An inscription in Tanjavur mentions that there were 64 accompanists to a dance
performance. This may sound an exaggeration but this is what is mentioned in
the inscription. Dance was also called Chinnamelam because Periamelam meant a
Arangetram was called Talai Arangeral. A
description is available as to how this Arangeral was performed. As soon as
the dancer got on to the stage two songs were sung and they were called
daivapadal or prayer. After this all the instruments on the stage will be
played together and this was called as Antarakkottu. The dance started after
this and the girl first danced desikkoothu. This will start with Mattatalam
and end with Ekatalam. The next item was Margam for which a prabandham was
sung in the panchatalam.
The Sangitaratnakara (13th century) mentions
that the first item was Pushpanjali which is now called Alarippu. In the
thirteenth century Jayasenapati wrote the Nrittaratnavali in which he says
that after Pushpanjali, Nrittangam will be performed. The writer says, after
Nrittangam Padam, Kavidai, Tuduku will be performed.
Serfoji II was the Maratha ruler of Tanjavur
from 1798 to 1832. He was a great patron of Bharatanatyam and himself wrote
many Nirupanams for dance in the Marathi language but in Karnatic ragas. In
his time there were eighteen items in a Bharatanatyam performance and these
2) Sharanu Sharanu
3) Alaru (This was perhaps Alarippu)
9) Abhinaya Padam
11) Abhinaya Padam
12) Jakkini Padam
16) Shloka Varnam
Serfoji patronized four brothers called
Chinnaiah, Ponnaiah, Sivanandam and Vadivelu who came to be known later on as
the Tanjore Quartette. They reduced the eighteen items to eight and introduced
the Margam which is now in force. They also composed about fifty items in
Sanskrit, Telugu and Tamil, which form the backbone of our present
In those days the dancer used to sing while
dancing but with Balasaraswati this practice disappeared altogether.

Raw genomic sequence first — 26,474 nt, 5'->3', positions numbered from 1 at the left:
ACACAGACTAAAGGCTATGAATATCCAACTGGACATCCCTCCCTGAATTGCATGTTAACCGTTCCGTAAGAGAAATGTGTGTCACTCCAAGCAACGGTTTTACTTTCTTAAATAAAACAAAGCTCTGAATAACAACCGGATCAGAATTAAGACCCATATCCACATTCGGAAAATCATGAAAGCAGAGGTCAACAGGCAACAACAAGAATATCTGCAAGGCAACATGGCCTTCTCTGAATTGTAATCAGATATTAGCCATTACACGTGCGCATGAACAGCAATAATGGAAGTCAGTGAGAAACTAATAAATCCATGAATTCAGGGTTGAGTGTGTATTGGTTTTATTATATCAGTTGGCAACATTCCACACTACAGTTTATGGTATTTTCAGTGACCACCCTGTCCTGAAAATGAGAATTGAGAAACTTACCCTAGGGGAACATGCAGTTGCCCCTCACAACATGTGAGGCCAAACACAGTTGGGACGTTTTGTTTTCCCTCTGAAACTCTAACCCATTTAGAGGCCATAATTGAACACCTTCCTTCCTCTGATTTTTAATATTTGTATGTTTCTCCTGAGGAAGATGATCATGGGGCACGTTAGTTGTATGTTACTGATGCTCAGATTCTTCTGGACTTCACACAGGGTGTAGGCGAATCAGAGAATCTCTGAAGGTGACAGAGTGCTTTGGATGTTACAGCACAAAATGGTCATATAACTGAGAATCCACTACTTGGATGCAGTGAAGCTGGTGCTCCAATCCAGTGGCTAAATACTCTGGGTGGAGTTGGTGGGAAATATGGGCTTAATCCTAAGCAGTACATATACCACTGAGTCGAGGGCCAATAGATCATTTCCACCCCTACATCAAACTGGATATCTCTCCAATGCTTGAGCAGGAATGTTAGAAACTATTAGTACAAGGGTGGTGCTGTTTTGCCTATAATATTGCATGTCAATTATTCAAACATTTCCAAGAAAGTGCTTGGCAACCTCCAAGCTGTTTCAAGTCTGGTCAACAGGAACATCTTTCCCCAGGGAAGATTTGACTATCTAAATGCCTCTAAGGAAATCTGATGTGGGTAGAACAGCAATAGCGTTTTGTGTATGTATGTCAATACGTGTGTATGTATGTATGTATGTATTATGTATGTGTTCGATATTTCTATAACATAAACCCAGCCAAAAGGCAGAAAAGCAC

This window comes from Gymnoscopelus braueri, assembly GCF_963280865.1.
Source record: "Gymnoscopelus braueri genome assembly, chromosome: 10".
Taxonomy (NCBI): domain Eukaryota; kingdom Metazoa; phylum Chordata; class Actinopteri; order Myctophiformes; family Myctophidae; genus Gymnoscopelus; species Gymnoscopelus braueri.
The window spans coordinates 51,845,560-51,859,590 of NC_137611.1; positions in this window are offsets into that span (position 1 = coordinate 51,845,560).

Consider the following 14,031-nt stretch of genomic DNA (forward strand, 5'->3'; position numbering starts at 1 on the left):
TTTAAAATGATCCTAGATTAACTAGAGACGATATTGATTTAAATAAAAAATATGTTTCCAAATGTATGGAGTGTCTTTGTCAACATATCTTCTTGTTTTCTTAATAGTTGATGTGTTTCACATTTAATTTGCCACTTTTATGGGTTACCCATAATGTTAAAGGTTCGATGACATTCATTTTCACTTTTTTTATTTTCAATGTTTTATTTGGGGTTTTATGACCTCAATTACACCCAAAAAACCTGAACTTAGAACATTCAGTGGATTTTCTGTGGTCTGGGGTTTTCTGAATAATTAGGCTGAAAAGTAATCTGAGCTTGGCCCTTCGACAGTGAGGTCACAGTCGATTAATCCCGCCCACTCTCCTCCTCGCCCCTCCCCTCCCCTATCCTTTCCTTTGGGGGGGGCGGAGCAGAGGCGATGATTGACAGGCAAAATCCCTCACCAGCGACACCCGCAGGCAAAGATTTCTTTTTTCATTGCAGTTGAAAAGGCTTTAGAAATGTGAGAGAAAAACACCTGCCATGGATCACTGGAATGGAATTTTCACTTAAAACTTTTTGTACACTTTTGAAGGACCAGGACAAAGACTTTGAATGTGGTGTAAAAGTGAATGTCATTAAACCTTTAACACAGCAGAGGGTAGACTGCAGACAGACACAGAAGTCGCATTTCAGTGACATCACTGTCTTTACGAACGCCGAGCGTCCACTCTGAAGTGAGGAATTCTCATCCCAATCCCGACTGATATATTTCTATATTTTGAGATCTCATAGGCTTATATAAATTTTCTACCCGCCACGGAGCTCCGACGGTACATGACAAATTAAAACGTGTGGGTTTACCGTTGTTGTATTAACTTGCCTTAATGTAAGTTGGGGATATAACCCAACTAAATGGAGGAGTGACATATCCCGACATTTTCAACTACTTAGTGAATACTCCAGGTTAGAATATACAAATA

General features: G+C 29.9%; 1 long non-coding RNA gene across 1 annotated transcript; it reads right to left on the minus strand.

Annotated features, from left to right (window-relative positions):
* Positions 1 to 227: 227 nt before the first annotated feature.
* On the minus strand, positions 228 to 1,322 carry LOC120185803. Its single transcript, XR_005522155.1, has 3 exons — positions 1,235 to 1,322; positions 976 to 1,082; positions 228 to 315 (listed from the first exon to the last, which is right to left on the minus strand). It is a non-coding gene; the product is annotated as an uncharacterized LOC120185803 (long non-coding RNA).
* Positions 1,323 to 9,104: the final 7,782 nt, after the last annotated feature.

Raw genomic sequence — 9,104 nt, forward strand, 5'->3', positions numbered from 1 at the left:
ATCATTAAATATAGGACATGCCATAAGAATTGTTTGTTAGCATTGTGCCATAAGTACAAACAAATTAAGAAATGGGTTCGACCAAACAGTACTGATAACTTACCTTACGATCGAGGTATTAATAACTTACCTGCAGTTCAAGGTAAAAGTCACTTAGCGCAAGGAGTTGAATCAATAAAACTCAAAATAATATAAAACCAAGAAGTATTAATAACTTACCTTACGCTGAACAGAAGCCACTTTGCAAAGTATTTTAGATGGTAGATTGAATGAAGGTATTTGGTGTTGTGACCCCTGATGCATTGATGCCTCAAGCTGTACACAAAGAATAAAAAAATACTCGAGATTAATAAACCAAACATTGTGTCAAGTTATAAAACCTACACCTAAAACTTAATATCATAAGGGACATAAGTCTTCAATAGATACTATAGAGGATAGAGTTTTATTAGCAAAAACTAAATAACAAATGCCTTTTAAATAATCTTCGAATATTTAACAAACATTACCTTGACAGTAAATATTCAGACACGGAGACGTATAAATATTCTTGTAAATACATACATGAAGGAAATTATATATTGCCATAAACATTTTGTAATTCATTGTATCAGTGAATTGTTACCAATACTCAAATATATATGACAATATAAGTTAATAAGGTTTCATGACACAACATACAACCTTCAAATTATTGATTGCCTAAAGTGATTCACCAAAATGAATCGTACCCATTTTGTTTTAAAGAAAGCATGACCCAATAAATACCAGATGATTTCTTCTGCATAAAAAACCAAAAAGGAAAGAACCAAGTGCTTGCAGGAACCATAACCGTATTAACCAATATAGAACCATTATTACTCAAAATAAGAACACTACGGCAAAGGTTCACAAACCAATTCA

From inscriptions in Tamil we find that the
jatis Ta Ta Tai Tai were in existence hundreds of years ago and this was
called jati even in those days. Also, jatis like Ten Tam and Thirana Thirana
like in our Tillanas were used.
The word Sadir is also a Tamil word and dance
is referred to as Sadir Aadal. Dance played an important role in temple
rituals and devadasis were employed to take the Kumbharati and to perform the
Navasandhi Kavuthuvam one day prior to the commencement of important
festivals. The Chola rulers were great patrons of Bharatanatyam and during
Raja Raja Chola’ s time there were 400 devadasis settled around the temple.
Even the names are found in a long inscription in Tamil.
Out of the sixteen upacharas offered to God in
temples, the fourteenth was music and instrumental music and the fifteenth was
Nrittam. More than eighteen kinds of Nritta were being performed in the Vishnu
temples and dances like Ajappanatanam and Kukutanatanam were performed in the
It will be seen that what is now being called
as Bharatanatyam was being danced in our temples and courts for nearly 1800
years, although it was known by different names from time to time. In no other
country has a dance tradition come down through so many centuries.